Border agents in name-tag protest back to work in Windsor, Ont.
Canadian Immigration Union, NDP MP Brian Masse both disagree with worker ID policy
Front-line border officers at North America's busiest border in Windsor, Ont., are back on the job today following a protest over mandatory name tags.
A work refusal snarled bridge traffic at the Ambassador Bridge in Windsor and at the Blue Water Bridge in Sarnia, Ont., on Wednesday. Delays were as long as two hours at times.
However, officials at the Windsor bridge said there were no delays coming into or leaving Canada on Thursday, a day after a federal labour program ruled name tags do not pose a safety risk to border agents, as the Canadian Immigration Union claimed.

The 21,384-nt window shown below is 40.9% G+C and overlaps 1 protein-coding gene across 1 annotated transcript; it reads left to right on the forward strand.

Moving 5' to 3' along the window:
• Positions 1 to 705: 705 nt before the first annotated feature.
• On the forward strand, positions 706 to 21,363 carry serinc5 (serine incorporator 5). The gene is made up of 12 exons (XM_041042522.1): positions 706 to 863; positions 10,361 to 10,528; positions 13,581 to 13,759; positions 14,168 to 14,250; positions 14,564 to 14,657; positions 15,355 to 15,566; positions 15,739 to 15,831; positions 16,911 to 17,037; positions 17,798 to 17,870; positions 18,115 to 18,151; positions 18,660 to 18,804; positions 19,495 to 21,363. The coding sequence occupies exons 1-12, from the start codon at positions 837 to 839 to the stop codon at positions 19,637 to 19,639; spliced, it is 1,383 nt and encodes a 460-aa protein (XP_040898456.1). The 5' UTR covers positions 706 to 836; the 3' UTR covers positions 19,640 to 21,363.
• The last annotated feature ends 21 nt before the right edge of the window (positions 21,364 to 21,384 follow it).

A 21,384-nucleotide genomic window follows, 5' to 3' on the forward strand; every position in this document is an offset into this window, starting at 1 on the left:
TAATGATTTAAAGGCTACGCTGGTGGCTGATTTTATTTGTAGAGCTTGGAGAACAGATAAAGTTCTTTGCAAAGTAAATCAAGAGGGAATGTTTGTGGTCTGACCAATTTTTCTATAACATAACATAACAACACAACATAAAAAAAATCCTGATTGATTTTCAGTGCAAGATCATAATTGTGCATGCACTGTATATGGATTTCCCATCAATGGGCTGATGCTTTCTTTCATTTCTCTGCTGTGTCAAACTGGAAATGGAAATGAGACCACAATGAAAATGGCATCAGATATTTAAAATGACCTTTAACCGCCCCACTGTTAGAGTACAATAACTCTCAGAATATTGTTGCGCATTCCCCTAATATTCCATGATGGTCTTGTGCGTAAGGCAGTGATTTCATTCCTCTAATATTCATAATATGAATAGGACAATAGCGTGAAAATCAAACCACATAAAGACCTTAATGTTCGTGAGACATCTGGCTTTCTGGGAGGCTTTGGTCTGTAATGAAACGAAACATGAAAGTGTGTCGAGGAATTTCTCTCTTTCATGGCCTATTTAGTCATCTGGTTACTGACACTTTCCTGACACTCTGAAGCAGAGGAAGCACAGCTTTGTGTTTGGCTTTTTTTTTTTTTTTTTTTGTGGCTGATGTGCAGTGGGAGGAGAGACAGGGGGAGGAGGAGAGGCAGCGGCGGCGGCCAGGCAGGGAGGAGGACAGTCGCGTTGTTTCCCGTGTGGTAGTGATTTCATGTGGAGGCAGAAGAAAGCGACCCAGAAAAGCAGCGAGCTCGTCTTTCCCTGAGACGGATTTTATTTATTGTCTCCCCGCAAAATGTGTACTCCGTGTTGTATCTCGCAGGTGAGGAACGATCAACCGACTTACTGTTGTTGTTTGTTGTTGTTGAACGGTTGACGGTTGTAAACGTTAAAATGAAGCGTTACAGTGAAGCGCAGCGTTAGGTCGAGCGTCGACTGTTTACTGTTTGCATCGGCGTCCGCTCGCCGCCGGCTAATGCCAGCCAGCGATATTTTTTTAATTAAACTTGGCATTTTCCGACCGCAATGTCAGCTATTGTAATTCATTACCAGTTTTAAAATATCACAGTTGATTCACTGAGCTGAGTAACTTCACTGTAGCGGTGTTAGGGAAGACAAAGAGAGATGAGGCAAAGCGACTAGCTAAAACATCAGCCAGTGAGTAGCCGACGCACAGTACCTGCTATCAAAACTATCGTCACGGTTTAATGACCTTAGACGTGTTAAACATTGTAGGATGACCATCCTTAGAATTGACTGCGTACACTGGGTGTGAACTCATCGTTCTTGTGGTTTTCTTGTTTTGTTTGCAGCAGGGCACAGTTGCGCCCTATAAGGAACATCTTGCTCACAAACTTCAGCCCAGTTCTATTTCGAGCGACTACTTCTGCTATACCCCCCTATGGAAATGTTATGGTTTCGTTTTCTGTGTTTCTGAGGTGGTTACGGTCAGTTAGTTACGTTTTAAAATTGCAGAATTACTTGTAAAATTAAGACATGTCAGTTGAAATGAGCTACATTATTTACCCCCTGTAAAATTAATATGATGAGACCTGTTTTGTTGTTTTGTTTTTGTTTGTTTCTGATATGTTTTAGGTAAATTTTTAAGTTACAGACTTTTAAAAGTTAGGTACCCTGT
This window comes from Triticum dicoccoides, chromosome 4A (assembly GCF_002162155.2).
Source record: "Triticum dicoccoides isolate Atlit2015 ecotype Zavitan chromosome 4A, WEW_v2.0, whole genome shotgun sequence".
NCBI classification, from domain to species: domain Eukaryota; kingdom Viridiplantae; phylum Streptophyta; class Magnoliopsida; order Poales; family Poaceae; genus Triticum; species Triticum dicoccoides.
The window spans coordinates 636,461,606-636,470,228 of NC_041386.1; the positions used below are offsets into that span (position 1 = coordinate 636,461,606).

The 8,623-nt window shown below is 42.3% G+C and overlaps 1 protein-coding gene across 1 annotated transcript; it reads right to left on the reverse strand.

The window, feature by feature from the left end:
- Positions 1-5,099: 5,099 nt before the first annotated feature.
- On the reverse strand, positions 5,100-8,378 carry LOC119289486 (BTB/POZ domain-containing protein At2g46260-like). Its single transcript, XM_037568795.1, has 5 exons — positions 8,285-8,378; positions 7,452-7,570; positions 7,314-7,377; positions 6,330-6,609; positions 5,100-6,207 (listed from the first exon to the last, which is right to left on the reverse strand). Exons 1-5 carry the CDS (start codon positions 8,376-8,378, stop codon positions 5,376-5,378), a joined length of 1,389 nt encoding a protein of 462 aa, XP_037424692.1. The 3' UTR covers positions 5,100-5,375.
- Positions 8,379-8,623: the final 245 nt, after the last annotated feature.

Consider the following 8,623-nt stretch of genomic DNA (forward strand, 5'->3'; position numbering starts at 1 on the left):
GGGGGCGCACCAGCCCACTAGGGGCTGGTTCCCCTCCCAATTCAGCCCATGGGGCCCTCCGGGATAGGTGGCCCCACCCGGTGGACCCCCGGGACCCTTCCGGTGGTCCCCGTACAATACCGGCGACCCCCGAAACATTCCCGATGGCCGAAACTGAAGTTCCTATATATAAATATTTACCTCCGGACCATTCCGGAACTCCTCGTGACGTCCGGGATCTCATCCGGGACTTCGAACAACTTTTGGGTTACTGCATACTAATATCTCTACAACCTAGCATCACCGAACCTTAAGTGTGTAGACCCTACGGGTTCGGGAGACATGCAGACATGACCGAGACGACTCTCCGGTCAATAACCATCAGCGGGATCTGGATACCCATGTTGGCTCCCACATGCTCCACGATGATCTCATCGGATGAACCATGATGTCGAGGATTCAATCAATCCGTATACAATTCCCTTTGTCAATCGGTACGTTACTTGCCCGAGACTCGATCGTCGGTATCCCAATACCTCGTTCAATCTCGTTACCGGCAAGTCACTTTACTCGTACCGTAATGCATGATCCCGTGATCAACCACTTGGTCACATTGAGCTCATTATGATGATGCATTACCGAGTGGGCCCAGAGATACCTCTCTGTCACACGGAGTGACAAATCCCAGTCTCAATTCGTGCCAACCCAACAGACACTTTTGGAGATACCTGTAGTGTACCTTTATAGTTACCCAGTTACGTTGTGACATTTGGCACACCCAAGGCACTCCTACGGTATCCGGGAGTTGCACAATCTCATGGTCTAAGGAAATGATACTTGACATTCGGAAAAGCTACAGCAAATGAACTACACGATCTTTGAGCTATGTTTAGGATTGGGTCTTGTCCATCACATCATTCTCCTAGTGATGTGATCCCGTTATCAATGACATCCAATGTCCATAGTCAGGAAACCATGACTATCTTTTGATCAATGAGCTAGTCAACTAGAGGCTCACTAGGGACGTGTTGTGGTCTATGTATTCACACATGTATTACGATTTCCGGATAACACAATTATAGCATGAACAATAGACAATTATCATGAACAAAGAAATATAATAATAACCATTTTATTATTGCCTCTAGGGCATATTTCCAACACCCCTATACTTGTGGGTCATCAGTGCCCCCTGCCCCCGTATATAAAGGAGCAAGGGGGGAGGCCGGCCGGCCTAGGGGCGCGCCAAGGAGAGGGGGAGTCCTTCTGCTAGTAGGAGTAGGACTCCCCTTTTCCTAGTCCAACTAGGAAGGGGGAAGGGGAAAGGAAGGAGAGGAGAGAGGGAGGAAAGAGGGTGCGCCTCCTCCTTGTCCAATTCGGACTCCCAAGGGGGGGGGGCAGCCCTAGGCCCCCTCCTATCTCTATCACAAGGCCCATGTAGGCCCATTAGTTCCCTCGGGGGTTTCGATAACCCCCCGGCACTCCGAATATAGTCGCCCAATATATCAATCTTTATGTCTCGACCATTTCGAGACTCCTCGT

The union continues to disagree. So does the NDP's border critic, Windsor West MP Brian Masse.
Border officers started returning to work with their name tags after the Labour Canada ruling.
The union claims wearing a name tag exposes members to unnecessary risks.
Masse said the name-tag issue should not be a priority for the federal government:
"When we're looking at what we want to actually spend our money on at the border right now, it is not putting a person's name on the chest of their uniform. It just is not a priority to me when they already have identifiable members."
Members already wear a five-digit number sewn to their uniforms.
"I would rather have detector dogs. I would rather have the inspection officers," Masse said.
Recent cuts to the Canada Border Services Agency removed a detector dog from Windsor. However, Ottawa maintains that no front-line workers were lost in the southwestern Ontario city when cuts were made.
The CBSA says name tags are in line with similar policies by the RCMP, Canadian Forces, Correctional Service of Canada, and U.S. Customs and Border Protection.